Inotuzumab Ozogamicin Plus Low-Intensity Chemotherapy Is Safe, Effective in Older Patients With ALL

In February 2017, the U.S. Food and Drug Administration granted inotuzumab ozogamicin priority review for the treatment of adult patients with relapsed/refractory B-cell precursor acute lymphocytic leukemia (ALL), based on results of the phase III INO-VATE 1022 trial, which showed that inotuzumab ozogamicin lowered the risk of disease progression and death, compared with standard-of-care chemotherapy.

Because older patients with ALL often do not tolerate standard, intensive chemotherapy well, Nicholas Short, MD, of the MD Anderson Cancer Center in Houston, Texas, and colleagues evaluated whether treating these patients with inotuzumab ozogamicin and lower-intensity chemotherapy (mini-hyper-CVD) would similarly benefit them, while limiting toxicity associated with higher-intensity regimens. Dr. Short presented the findings of the phase I/II trial at the 2017 ASCO Annual Meeting.

“This is a particularly difficult population to treat,” Dr. Short told ASH Clinical News. “When treated with full-intensity chemotherapy, they have a relatively unacceptable early mortality from induction and from myelosuppression-related infections, and their long-term survival has been quoted around 20-40 percent, largely because of the toxicity of the regimen.”

The trial enrolled 52 patients (median age = 68 years; range = 60-81 years) who were newly diagnosed with Philadelphia-negative B-cell precursor ALL. Patients received treatment with:

  • mini-hyper-CVD: cyclophosphamide and dexamethasone at 50% dose reduction, no anthracycline, methotrexate at 75% dose reduction, and cytarabine 0.5 g/m2
  • inotuzumab ozogamicin: 1.3-1.8 mg/m2 on day 3 of cycle 1 and 0.8-1.3 mg/m2 on day 3 of cycles 2-4

All patients received prophylactic intrathecal chemotherapy for the first four cycles; patients who were CD20-positive received rituximab. Patients who responded to treatment received maintenance therapy with a combination of 6-mercaptopurine, vincristine, methotrexate, and prednisone for up to 3 years.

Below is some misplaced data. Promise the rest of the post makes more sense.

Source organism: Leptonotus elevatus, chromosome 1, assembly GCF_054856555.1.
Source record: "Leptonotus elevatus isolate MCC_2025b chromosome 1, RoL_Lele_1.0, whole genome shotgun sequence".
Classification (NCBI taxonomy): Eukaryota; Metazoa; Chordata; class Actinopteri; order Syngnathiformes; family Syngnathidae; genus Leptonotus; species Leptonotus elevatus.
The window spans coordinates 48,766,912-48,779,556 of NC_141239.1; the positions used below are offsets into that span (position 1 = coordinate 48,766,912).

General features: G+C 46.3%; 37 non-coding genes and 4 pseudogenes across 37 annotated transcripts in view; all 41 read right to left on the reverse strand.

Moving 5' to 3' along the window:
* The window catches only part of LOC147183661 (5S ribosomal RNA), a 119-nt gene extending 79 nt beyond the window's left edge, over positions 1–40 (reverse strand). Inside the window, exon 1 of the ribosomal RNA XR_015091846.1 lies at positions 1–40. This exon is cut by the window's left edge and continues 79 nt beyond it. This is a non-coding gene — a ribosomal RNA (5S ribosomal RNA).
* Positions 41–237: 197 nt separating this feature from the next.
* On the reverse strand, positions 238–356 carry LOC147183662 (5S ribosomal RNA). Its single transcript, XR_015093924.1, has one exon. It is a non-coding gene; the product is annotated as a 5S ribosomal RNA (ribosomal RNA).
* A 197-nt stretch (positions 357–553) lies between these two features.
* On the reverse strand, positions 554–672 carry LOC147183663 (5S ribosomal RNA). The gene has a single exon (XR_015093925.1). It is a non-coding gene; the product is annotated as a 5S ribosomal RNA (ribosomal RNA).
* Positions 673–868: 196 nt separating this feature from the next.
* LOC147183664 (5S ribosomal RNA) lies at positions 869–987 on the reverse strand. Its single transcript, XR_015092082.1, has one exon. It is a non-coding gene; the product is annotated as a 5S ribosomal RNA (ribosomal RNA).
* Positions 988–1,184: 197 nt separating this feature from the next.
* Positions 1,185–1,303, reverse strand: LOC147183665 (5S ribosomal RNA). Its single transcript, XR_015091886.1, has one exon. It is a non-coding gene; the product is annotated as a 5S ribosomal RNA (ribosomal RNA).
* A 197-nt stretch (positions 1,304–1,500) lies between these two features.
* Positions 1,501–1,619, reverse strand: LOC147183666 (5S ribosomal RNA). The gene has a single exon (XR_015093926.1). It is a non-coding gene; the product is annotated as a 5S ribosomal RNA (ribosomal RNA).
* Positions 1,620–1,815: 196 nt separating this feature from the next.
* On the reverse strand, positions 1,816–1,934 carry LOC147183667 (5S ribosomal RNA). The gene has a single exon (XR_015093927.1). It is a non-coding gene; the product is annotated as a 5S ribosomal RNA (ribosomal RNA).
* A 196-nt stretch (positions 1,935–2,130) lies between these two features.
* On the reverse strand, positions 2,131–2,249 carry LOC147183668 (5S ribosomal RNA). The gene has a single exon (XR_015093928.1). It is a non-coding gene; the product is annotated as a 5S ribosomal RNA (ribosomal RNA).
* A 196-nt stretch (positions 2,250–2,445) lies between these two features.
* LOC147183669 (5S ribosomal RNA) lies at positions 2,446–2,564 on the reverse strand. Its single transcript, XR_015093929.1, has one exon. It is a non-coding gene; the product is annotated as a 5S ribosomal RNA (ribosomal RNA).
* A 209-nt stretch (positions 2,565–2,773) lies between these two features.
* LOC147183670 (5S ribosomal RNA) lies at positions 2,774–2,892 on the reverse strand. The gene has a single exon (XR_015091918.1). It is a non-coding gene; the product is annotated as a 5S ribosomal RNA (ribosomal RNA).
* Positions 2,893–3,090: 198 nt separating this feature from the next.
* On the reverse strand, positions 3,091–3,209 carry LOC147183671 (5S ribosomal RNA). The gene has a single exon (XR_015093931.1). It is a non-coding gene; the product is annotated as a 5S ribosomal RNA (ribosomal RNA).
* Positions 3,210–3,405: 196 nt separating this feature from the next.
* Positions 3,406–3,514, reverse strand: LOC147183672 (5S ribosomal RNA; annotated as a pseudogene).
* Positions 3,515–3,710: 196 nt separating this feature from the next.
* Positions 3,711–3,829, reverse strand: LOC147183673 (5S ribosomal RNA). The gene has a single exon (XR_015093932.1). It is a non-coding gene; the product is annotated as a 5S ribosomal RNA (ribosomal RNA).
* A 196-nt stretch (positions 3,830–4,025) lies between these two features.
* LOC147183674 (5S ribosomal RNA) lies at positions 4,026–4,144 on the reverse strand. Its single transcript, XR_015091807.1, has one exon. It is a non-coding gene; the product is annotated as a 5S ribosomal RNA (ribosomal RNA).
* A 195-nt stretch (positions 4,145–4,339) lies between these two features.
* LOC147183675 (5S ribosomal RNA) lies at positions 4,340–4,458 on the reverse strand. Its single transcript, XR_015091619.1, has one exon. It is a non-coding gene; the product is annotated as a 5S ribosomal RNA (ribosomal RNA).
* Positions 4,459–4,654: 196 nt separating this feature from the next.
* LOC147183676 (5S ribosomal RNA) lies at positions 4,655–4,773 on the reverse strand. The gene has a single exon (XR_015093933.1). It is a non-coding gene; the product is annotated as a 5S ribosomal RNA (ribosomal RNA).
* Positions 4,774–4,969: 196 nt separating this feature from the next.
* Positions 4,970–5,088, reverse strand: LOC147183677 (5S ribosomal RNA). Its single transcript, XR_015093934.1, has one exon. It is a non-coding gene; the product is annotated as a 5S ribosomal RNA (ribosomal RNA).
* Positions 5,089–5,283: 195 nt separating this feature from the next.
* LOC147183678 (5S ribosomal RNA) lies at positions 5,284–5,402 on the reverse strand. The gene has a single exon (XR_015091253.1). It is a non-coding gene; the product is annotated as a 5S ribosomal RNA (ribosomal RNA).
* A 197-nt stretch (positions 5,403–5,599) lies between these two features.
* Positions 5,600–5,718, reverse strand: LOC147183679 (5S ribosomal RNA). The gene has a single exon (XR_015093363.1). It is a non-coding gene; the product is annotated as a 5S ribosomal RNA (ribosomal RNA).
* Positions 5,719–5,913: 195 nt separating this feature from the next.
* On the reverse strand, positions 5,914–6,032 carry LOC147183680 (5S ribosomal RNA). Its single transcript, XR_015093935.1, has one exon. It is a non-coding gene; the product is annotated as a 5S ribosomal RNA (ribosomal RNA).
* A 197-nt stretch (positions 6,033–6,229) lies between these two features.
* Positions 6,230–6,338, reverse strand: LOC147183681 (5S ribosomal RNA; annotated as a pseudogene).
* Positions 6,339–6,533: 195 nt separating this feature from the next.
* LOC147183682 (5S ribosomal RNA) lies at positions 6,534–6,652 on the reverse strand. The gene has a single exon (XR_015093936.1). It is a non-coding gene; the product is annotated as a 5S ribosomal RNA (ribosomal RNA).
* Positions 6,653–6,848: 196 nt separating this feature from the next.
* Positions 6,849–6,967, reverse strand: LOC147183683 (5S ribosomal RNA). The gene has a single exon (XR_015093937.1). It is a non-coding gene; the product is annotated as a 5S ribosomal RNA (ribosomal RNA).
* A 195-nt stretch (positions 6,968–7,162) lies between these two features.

Patients were followed for a median of 29 months (range not provided). Among the 48 patients who were evaluable for response at the time of data presentation, the overall response rate was 98 percent, with 39 patients achieving complete response (CR; 81%), seven achieving CR with incomplete platelet recovery (CRp; 15%), and one achieving CR with incomplete hematologic recovery (2%). One patient did not respond to treatment.

The 3-year overall survival rate was 56 percent, higher than was seen in a historical cohort of older patients treated with hyper-CVAD with or without rituximab (54% vs. 31%; p=0.007).

The researchers also assessed minimal residual disease (MRD), measured by 6-color flow cytometry, and found that the majority of evaluable patients were MRD-negative after one treatment cycle (n=36/46; 78%). Overall, 49 of 51 responders (96%) achieved MRD-negativity.

“We found excellent response rates, which were driven in part by a relatively high rate of MRD-negativity, which we know is a good surrogate for long-term outcomes,” said Dr. Short.

The median times to platelet and absolute neutrophil count recovery in cycle one were 23 days (range = 11-91 days) and 16 days (range = 0-49 days), respectively, and 22 days (range = 14-64 days) and 17 days (range = 13-49 days) for subsequent cycles.

The most common adverse event associated with inotuzumab ozogamicin and mini-hyper-CVD was prolonged thrombocytopenia (lasting >6 weeks), which occurred in 81 percent of patients. Infections during induction and consolidation treatment were also common (52% and 69%, respectively).

Four patients (8%) developed veno-occlusive disease (VOD) – one following allogeneic hematopoietic cell transplantation (alloHCT) and three unrelated to alloHCT. The authors noted that “only one patient developed severe VOD.”

Among the entire cohort of 46 responders, six relapsed (13%) and three underwent alloHCT in first CR (7%). Twenty-seven patients (59%) remained on treatment or completed maintenance and 10 died in CR/CRp.

The study’s findings are limited by the small population and its non-randomized design. Dr. Short noted that the trial is still accruing patients, and future research will focus on altering the dosing of inotuzumab ozogamicin to minimize toxicity.

Dr. Short reports no relevant conflicts of interest.


Short NJ, Kantarjian HM, O’Brien SM, et al. Updated results of a phase I/II study of inotuzumab ozogamicin in combination with low-intensity chemotherapy (mini-hyper-CVD) as frontline therapy for older patients with acute lymphoblastic leukemia. Abstract #7014. Presented at the 2017 ASCO Annual Meeting, June 5, 2017; Chicago, Illinois.